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Poland seems to have killed its own shale gas industry before it even got a chance to fully get off the ground.
In 2011 the US EIA estimated that Poland contained shale gas reserves of around 187 trillion cubic feet, more than a fifth of the total reserves attributed to the US. Prospectors moved in from the US and Canada, hoping to be involved in the rise of Europe’s richest shale gas deposits.
Tom Maj, head of Polish operations for Talisman Energy Inc. of Canada, explained the attraction: “Exploration in a new basin is always an extremely risky and expensive venture. Nevertheless, the geological data gave some ground for optimism. Furthermore, the surrounding environment was attractive: relatively high gas prices in Europe, access to markets and infrastructure and, of course, a sense that the project had strong domestic support for geopolitical reasons.”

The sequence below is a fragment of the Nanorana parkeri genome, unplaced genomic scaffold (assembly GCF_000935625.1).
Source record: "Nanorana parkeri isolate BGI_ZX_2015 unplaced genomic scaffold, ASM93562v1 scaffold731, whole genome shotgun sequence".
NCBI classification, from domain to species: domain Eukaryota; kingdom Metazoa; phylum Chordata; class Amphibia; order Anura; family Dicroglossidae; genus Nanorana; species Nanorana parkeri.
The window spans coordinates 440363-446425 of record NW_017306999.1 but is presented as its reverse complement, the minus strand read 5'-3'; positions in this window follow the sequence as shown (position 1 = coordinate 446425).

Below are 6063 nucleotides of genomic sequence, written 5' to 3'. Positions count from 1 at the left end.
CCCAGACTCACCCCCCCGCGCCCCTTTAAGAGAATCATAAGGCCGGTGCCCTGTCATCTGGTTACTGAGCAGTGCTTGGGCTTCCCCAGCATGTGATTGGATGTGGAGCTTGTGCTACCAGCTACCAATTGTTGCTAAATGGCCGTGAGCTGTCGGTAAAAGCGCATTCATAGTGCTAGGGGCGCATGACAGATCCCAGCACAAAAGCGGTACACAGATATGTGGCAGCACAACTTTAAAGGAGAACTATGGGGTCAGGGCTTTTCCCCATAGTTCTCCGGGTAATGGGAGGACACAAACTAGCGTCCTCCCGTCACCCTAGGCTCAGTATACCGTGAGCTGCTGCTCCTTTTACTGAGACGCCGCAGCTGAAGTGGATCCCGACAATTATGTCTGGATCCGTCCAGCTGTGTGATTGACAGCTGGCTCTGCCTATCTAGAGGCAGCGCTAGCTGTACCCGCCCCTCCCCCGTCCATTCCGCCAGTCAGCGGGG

According to the Polish Environment Ministry 39 wells were planned for 2013, however only two were actually drilled. This is because the Polish government, greedy for the revenues that a shale boom could bring, decided that all gas explorers must take a state-run company as a production partner, and then boosted taxes to such an extent that they would take about 80% of profits, according to Ernst & Young.
Related article: Polish Shale Gas Hopes Hit Major Roadblock
Maj, who has just closed Talisman’s offices in Warsaw as the explorer deserts the country, said that “what’s been done here is what Poles call dividing up the bear hide before you’ve shot the bear. This has been hugely damaging to the shale gas project as evidenced by the negligible number of wells of the past few months.”
John Buggenhagen, who resigned yesterday as exploration director in Poland for San Leon Energy Plc., expressed his disbelief, saying, “who’s going to come and invest billions of dollars to monetize this gas if the government is talking about taking huge profit margins away from the companies?”
ExxonMobil has followed Talisman out of Poland after its first wells produced disappointing results and it decided that it was not worth the investment to stay, and Marathon Oil, finding similarly disappointing results.
Chevron remains positive and has decided to stay, claiming that it intends to work in Poland for many years.
By. James Burgess of Oilprice.com
James Burgess studied Business Management at the University of Nottingham. He has worked in property development, chartered surveying, marketing, law, and accounts. He has also…